The Changing DNA of IPOs


4 Trends Behind Today's Smaller IPO Landscape.

Over the past 20-plus years – a period of historic market expansion overall – a curious thing happened to the IPO landscape: it shrank. The number of companies going public has been on the decline, with the average 528 IPOs conducted each year between 1992 and 2000 dwindling to just 135 between 2001 and 2014.

So, what’s behind this dramatic shift? Our experts offer insight into a confluence of industry events and market factors that, together, have altered the DNA of IPOs.

Average IPOs Per Year

Source: Dealogic, Data as of 02/01/16, Excludes IPOs for BDCs, CEFs, MLPs, REITs, and SPACs, excludes IPOs raising less than $5mm.

Why fewer IPOs?

1. The rise of private capital

One reason for the shrinking of the IPO landscape and, perhaps, specifically for the reduction in the number of smaller deals, is an increase in the availability of private capital.

“Since the tech bust, there has been a proliferation of growth equity investors offering private funding to companies, whereas previously an IPO was an entrepreneur’s only option to raise capital on that scale,” says Sean Wolf, an associate with Raymond James Equity Capital Markets.

Venture capital firms, whose former domain was largely limited to technology and biotech firms, have branched out to nearly all industries and grown in number. The accessibility of this kind of capital means companies are waiting longer to go public and when – and if – they do, they’re at a much more mature phase of the business life cycle, which has likely also contributed to the rise in overall deal size.

2. Increased regulation

Regulation has played a role in setting the barrier of entry higher for companies looking to go public. Over time, growing regulatory costs combined with increasing IPO professional services fees have priced many small-cap companies out, leading them to delay offerings or forego them altogether. For example, the Sarbanes-Oxley Act of 2002, which required public companies to establish and report on internal controls, among other obligations, has led some firms otherwise capable of an IPO to avoid one.

3. Buyers want liquidity

Before 1999, the majority of IPOs were done for emerging companies and deals below the $50-million mark were commonplace. In fact, smaller deals were the norm. “The first deal I ever worked on was a $16 million IPO,” says Mark Lamarre, managing director of Technology and Health Care Equity Capital Markets at Raymond James. “Those small-sized IPOs just don't happen frequently any more. Bigger institutions want to invest in bigger offerings because the trading liquidity is there.”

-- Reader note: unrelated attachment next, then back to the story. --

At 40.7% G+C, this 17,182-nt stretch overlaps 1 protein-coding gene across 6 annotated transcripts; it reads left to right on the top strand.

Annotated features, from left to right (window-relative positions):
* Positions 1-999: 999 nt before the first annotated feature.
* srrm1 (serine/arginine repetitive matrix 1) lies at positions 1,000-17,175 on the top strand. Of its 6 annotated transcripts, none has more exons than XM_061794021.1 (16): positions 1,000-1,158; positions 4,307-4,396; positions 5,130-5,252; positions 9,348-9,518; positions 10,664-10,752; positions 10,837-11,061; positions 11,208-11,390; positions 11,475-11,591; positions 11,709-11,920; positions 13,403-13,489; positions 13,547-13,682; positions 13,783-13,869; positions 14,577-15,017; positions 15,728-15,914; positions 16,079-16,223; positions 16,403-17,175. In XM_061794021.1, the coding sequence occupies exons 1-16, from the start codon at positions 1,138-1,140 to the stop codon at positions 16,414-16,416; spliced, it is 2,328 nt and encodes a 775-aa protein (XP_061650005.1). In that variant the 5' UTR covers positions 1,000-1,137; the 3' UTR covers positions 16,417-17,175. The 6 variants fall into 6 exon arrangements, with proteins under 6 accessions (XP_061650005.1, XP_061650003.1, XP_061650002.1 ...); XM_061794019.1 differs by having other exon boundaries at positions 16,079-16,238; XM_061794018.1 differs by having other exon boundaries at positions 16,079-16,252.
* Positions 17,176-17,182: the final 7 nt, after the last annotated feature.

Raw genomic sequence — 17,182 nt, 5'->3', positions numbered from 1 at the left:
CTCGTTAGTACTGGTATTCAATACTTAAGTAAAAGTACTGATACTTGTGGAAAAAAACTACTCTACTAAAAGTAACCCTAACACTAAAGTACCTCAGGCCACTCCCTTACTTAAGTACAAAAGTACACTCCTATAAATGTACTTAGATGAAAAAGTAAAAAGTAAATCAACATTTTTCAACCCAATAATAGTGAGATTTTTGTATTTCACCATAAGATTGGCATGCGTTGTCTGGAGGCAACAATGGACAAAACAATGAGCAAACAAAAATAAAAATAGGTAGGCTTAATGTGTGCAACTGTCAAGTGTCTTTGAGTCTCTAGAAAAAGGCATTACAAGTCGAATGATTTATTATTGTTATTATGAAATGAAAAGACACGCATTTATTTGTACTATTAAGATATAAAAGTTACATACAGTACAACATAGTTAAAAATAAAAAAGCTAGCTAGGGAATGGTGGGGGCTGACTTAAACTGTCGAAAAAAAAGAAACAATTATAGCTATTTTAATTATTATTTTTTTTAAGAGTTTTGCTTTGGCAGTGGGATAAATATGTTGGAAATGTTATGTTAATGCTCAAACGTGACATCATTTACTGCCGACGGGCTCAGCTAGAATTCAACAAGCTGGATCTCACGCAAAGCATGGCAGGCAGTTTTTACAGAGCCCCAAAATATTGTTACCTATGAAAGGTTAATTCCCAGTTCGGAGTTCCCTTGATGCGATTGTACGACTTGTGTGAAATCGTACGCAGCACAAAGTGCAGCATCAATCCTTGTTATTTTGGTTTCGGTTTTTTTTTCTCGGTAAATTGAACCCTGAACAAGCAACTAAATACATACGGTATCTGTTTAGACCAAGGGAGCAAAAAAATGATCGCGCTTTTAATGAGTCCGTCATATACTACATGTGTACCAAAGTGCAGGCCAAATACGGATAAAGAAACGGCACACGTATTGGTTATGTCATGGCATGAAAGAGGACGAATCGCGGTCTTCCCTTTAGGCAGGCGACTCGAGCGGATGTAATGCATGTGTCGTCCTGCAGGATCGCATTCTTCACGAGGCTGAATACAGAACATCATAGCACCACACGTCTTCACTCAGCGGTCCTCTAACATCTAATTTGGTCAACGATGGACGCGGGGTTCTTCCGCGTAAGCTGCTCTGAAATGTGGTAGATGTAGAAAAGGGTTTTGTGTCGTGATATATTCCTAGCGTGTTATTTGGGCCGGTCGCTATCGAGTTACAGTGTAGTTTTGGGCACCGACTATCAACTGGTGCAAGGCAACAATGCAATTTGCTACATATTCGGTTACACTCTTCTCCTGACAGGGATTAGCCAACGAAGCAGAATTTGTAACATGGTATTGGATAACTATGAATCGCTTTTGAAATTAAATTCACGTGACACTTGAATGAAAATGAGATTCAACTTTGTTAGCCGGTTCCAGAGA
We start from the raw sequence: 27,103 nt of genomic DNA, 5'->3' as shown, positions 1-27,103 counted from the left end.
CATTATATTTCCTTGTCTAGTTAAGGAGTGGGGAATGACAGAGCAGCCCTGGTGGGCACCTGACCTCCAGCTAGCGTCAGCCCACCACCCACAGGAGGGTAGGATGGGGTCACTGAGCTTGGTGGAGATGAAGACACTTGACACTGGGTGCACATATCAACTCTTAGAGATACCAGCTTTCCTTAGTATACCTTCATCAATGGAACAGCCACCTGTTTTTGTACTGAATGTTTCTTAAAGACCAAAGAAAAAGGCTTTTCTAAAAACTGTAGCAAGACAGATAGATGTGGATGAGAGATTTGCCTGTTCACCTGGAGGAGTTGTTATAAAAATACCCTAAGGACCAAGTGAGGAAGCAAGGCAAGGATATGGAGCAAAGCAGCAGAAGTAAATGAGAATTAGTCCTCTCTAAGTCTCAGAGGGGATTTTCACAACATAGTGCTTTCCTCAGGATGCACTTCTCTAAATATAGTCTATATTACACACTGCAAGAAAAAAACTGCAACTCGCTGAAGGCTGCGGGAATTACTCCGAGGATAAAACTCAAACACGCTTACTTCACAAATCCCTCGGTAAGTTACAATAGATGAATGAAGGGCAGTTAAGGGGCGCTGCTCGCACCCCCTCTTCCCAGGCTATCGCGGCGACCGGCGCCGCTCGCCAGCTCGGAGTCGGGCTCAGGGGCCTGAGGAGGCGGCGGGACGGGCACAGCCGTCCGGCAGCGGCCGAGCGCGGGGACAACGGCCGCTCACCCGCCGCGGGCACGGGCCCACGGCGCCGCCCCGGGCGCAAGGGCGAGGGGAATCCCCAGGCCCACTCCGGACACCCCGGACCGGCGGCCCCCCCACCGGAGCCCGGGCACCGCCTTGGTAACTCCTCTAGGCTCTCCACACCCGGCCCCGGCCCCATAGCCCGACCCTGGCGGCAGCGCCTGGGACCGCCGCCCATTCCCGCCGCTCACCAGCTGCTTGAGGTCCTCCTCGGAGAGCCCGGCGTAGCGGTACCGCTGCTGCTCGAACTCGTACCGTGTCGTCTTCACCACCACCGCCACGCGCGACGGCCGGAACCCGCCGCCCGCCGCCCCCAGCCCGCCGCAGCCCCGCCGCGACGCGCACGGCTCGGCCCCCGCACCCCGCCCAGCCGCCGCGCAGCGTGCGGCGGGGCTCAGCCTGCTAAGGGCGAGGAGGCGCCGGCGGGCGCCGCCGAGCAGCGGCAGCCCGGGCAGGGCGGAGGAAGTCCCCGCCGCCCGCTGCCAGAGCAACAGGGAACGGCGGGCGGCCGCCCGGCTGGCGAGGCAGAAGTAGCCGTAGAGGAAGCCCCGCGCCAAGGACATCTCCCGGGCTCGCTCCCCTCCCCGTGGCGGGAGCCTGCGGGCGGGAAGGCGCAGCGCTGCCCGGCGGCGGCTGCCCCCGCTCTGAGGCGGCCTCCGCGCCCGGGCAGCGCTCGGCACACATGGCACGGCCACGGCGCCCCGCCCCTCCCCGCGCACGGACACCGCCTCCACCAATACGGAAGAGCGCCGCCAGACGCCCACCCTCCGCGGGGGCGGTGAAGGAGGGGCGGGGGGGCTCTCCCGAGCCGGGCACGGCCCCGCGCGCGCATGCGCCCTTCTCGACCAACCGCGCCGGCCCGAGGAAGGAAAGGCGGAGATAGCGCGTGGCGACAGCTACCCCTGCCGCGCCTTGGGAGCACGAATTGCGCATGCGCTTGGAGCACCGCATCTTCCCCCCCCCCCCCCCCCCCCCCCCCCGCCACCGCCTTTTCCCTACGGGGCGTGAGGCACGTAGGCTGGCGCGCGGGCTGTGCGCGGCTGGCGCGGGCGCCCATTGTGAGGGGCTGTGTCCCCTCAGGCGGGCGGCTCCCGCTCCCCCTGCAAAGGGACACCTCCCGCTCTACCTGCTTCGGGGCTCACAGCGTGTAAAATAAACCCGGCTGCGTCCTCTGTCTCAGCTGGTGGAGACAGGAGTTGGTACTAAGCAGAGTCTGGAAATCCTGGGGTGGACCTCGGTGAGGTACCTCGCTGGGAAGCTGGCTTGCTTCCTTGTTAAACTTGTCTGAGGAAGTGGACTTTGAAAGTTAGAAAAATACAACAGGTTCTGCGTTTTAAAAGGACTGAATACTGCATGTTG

Today, IPOs regularly top $100 million, and that has shifted the entire IPO ecosystem. In the current climate, investors accustomed to larger deal sizes shy away from sub-$50-million offerings. And that has made these deals too small to “move the needle” on performance for many investors and, as such, not worth the implicit cost.

4. Decimalization

The U.S. stock markets converted to decimalization – a system in which stock prices are quoted using decimals instead of fractions – in 2001 to align with international standards. This move has led to tighter spreads. While good for investors, the dramatic reduction in the size of spreads has made it more difficult for investment banks to make money trading stocks. Thus, making them less likely to underwrite smaller IPOs and making it harder for small-cap companies to attract high quality underwriters.

But even in a smaller landscape populated largely by bigger deals, there’s good news for small-cap IPOs. Despite the long-term trend, small-cap has grown as a percentage of the total IPO market over the past three years. There are a couple of factors to thank for that:

  • The JOBS act, which eased some of the burdens of the IPO process by loosening restrictions on capital raising and giving more legitimacy to crowd funding
  • The growing number of Life Sciences IPOs, which traditionally are smaller.

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